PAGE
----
Canadian National Institute for the Blind: Early Beginnings, c.1918

A slate and stylus from the CNIB

CNIB Slate & Stylus

The Canadian National Institute for the Blind (CNIB) was an organization founded in 1918 for the purpose of providing technical, educational and social supports for people who were blind or partially sighted. As this exhibit will illustrate, it continues to this day and plays a fundamental role in helping people navigate a world in which sight is privileged.

The CNIB was the product of long-standing activism on the part of people who were blind or partially sighted. The organization emerged from the Canadian Free Library for the Blind (CFLB), founded by Edgar B.F. Robinson.  In 1916, CFLB changed its name to the Canadian National Library for the Blind (CNLB). The CNLB was significant as it was one of the first institutions to be founded and administered by and for people who were blind or partially sighted in Ontario. Beginning as a lending library, it became a powerful advocate in the province and beyond.[1] By 1917, CNLB board members such as Edwin Baker, Sherman Charles Swift and Charles Watty Carruthers began discussing the need for an organization that was truly national in focus. In 1918, these men and others would lay the foundation for the creation of the CNIB.[2]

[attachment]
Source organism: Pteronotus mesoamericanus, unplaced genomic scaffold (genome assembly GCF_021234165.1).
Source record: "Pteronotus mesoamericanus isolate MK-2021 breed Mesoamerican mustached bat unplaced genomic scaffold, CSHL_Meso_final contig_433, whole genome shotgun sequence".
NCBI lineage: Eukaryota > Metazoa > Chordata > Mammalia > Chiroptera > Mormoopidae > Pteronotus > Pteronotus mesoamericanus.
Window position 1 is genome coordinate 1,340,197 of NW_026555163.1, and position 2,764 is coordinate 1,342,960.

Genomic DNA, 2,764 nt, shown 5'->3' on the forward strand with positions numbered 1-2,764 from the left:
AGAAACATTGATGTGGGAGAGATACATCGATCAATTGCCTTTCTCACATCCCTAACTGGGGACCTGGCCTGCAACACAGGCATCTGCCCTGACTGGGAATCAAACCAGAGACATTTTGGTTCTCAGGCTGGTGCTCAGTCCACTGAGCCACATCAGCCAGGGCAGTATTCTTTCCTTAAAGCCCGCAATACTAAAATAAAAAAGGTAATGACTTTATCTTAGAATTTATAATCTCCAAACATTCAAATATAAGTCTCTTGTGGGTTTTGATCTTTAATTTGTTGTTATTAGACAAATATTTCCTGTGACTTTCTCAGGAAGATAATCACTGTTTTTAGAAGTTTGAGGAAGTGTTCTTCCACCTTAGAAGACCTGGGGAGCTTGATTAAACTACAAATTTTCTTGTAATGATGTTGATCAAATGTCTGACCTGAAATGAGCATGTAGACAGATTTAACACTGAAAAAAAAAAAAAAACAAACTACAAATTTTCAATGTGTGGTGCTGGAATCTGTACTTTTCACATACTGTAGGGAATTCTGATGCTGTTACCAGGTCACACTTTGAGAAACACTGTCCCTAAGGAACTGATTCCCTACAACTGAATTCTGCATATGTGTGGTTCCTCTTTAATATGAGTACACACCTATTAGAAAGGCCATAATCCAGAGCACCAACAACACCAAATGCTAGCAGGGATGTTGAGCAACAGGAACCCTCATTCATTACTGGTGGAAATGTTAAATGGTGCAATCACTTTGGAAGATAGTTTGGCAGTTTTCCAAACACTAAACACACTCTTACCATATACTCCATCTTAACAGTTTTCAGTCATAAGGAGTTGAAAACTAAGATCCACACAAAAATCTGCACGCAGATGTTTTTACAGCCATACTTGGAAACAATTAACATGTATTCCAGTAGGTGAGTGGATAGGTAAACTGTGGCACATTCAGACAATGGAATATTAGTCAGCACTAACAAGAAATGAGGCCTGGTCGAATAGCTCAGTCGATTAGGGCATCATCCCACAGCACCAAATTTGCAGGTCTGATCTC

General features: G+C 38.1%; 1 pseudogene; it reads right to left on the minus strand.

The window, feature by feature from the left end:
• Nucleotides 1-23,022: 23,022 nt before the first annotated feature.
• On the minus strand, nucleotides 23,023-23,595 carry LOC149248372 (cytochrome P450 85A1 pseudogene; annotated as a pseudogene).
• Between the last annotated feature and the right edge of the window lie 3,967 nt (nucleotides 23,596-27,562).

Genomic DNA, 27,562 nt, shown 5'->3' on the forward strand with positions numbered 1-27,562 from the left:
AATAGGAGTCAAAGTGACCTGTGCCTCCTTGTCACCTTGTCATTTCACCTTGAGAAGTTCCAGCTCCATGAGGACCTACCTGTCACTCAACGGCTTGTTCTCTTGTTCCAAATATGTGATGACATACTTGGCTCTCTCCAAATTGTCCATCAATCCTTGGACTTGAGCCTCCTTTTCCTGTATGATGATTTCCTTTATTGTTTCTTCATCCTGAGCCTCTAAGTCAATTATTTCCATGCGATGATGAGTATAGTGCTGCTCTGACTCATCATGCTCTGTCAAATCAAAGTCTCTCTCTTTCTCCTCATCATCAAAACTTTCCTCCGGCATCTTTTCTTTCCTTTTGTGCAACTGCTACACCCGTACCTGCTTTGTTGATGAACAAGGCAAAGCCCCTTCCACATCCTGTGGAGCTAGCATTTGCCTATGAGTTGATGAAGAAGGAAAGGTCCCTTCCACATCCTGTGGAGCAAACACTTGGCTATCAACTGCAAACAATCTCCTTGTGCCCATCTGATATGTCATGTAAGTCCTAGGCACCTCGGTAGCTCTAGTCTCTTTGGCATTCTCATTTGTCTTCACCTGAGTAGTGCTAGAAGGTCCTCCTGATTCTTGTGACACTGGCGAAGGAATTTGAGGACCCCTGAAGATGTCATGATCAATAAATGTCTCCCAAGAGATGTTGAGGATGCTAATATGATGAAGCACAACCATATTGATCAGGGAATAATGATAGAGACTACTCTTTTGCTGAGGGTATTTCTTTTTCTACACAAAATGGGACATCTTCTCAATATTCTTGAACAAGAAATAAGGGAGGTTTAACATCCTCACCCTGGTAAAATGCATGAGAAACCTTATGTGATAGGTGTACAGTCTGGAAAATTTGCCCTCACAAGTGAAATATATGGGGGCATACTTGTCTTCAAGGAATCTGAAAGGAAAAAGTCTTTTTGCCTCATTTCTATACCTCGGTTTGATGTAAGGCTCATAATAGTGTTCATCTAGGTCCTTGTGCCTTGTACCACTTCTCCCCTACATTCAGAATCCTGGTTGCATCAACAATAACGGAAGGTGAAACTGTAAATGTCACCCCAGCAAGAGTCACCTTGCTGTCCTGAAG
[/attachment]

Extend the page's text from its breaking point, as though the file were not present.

Their efforts corresponded to the growing needs of veterans returning home who had lost their sight on the battlefields in Europe after the First World War. As historians have noted, the period directly following WWI was a “watershed” moment, with the government of Canada directing more funds than ever before towards the rehabilitation and re-training of returning soldiers who were blind or partially sighted. Ranging from pensions and “civil re-establishment schemes” to investing in infrastructure that would provide training, education and employment for the war-wounded, these measures were undoubtedly “precedent setting”.[3]  

Some of this federal money went directly to the CNIB, who used the income to fund re-training programs. Its most elaborate project in this vein was the operations of Pearson Hall in Toronto. Built initially for famous Canadian politician George Brown, this mansion was leased by the CNIB in 1918 and converted into a residence and re-training facilities for blinded veterans.[4]

Sustained activism on the part of veterans led to these provisions becoming “an entrenched right, not a form of charity”.[5] This radical shift in perspective would profoundly affect the CNIB and its continued growth. At first veterans received far more support than civilians, creating “two classes of clients within the CNIB.” Civilian activism gradually shifted this two-tier approach, however and eventually the CNIB provided civilians with an equal level of access to programs, facilities and technologies as veterans.[6]



[1] Ernst P. Hamm, “Printing, Patronage and Paternalism: Technological Choice and the Introduction of Braille at the Ontario Institution for the Blind,” National Museum of Science and Technology (July 1987), 42-45. 

[2] Euclid Herie, Journey to Independence: Blindness ~ The Canadian Story (Toronto: The Dundurn Group, 2005), 31-47.

[3] Serge Marc Durflinger, Veterans with a Vision: Canada’s War Blinded in Peace and War (Vancouver: UBC Press, 2010), 4-6.

[4] Ibid., 57-63.

[5] Ibid., 7.

[6] Herie, 56-57.

[7] Ibid., 201.

Canadian National Institute for the Blind: Early Beginnings, c.1918